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For Orioles' Adam Jones, winning a ring is his thing

Baltimore Orioles center fielder Adam Jones walks off the field between innings of a baseball game against the Tampa Bay Rays in Baltimore, Saturday, Sept. 23, 2017. (AP Photo/Patrick Semansky)

For 10 seasons, Adam Jones has been the backbone of the Baltimore Orioles.

The 32-year-old center fielder has the fourth-most hits in team history, has made five All-Star teams and won four Gold Gloves.

Now in the final season of a six-year, $85.5 million contract, Jones wonders where his future lies.

"That's up to the front office. Business is business," Jones said.

In his decade with the Orioles, Jones has performed brilliantly — on and off the field. He has seven straight seasons with more than 25 home runs and had six seasons of more than 80 RBIs. He's been the most visible and accessible player the team has and been extraordinarily active in community affairs.

While Baltimore has been in the postseason three times in Jones' career, he's yet to play in a World Series, and that bothers him.

With Jones, star shortstop Manny Machado and relievers Brad Brach and Zach Britton free agents after this season, he could go elsewhere.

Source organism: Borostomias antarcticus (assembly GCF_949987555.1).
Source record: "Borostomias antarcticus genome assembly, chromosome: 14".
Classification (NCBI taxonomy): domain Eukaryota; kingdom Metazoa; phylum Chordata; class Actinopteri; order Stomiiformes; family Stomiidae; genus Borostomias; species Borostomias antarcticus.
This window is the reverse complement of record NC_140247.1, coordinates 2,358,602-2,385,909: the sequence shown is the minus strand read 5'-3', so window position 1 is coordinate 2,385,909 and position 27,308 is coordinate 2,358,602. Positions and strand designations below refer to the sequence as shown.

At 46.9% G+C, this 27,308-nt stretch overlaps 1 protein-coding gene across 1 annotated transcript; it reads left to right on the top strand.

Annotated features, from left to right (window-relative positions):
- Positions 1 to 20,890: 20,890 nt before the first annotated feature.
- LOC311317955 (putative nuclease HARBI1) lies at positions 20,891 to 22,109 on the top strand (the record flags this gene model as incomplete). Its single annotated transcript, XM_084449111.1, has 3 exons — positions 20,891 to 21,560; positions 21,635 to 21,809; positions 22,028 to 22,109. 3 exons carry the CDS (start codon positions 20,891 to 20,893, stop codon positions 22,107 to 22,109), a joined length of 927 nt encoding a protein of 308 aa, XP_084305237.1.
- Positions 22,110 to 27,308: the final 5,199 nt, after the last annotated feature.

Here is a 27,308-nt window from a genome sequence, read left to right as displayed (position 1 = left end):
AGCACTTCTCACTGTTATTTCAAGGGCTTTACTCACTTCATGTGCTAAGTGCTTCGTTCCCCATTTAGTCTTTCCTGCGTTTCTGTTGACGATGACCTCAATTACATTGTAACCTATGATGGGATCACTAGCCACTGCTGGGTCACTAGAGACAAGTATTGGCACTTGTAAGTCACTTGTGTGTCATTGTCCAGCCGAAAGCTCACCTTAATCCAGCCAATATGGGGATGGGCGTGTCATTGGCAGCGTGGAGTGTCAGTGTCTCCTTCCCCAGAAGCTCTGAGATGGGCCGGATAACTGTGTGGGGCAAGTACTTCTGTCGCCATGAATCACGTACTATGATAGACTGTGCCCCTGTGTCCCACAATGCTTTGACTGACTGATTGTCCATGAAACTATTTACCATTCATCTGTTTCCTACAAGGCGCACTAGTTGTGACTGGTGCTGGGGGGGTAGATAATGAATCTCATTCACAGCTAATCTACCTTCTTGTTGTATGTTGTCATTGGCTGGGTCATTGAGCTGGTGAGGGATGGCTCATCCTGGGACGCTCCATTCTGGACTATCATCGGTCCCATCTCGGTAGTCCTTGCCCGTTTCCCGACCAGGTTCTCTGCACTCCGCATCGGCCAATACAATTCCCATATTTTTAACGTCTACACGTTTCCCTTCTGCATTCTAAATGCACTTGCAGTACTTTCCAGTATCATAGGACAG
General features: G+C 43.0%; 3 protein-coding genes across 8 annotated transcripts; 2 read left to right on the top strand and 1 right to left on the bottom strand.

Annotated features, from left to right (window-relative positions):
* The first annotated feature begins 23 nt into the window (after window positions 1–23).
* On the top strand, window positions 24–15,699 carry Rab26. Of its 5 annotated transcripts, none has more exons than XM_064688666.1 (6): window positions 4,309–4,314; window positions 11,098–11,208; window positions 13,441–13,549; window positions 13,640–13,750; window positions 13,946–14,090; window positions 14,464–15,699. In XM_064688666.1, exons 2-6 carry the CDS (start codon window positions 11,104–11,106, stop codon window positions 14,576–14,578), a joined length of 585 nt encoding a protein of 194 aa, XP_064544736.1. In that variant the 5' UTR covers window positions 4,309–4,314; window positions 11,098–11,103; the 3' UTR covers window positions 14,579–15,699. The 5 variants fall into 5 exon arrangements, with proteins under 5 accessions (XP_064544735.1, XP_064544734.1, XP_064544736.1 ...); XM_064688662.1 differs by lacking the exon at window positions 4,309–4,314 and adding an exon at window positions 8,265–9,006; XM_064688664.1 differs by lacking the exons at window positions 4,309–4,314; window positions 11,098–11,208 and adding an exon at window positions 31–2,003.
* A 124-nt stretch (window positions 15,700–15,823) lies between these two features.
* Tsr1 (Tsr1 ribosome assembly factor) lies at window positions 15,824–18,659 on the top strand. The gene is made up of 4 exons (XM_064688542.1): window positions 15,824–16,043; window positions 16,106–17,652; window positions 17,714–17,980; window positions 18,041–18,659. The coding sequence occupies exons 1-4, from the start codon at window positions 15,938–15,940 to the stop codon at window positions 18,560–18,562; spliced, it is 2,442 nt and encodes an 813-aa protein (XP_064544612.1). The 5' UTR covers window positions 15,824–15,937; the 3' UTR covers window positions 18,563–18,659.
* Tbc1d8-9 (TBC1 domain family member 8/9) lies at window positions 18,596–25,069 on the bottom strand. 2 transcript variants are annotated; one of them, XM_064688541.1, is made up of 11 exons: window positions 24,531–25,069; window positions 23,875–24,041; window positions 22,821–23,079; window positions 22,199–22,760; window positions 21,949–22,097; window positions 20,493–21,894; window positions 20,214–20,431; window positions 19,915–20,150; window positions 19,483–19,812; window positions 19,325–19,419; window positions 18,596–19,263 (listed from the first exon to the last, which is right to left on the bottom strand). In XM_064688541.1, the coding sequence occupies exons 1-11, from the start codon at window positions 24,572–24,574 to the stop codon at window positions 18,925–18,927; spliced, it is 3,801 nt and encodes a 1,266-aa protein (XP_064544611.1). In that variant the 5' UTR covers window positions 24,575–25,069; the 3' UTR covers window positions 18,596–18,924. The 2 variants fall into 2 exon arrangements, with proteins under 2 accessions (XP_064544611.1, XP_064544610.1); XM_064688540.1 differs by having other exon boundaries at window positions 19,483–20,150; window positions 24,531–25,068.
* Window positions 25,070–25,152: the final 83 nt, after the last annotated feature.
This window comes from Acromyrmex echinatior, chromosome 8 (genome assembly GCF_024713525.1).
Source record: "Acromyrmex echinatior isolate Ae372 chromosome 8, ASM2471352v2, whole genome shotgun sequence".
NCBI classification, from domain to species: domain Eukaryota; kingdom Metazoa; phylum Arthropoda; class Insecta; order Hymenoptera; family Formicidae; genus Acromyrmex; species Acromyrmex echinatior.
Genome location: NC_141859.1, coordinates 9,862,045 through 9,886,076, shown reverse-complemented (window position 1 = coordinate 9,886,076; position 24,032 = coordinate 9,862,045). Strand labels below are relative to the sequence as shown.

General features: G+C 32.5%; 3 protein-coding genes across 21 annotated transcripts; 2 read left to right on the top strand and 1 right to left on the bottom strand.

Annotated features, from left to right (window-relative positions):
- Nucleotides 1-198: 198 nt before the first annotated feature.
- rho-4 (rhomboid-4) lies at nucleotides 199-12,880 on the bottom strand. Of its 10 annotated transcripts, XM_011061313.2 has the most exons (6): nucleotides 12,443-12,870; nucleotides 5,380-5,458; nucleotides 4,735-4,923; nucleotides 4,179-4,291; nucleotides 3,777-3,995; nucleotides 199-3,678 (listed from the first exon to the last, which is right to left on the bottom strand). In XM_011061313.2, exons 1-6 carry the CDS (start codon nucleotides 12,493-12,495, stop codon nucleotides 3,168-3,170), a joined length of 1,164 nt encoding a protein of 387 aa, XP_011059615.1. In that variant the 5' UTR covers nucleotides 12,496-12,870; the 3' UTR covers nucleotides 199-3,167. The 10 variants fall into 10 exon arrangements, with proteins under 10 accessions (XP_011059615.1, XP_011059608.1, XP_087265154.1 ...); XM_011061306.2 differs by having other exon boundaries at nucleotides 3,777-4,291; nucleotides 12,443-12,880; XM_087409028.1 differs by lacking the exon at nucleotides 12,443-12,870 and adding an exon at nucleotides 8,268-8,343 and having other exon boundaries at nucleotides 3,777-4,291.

"This is my career. This is not the fans' career, so I'm going to make the best decision for myself and going forward," Jones said, "I want to win. It's not about money. It's winning . I've got a bunch of friends with rings and I ain't got no ring, so I want to play for something."

When Jones came to the Orioles in February 2008 with Chris Tillman and others in a trade that sent Erik Bedard to Seattle, the team was still four years away from breaking a 14-year streak of losing seasons. After five non-losing seasons, Baltimore dropped 87 games a year ago.

Manager Buck Showalter addressed the team last week and ahead of his talk, warned that his message was: "This is not going to be a celebration of the 2017 season."

Jones said he could take any criticism.

"I got rhino skin," Jones said.

"This is professional baseball. It's not a daycare. We're here for one reason. (Showalter is) not my father, he's not my uncle. He's my manager. Simple as that," he said.

"We're a team. We're here for one reason and one reason only. And if you're not here for that, bye. That's the message. Thick skin, that's the rhetoric, but his message is he's here to win. Pretty simple," he said.

In 2012, Jones played in each of the team's 162 games, and missed just three games in 2013 and 2014. In the last three years, he's averaged 145 games, and it's clear he needs more rest.

"If you control yourself and you play hard, play the game with respect, all that other stuff goes to the wayside," Jones said. "The fans in Baltimore know I'm going to give everything I've got every day. It may not look pretty. Some days it will, but I'm going to give it all I've got. And I think that's just what they've seen from be since I've been traded over here."

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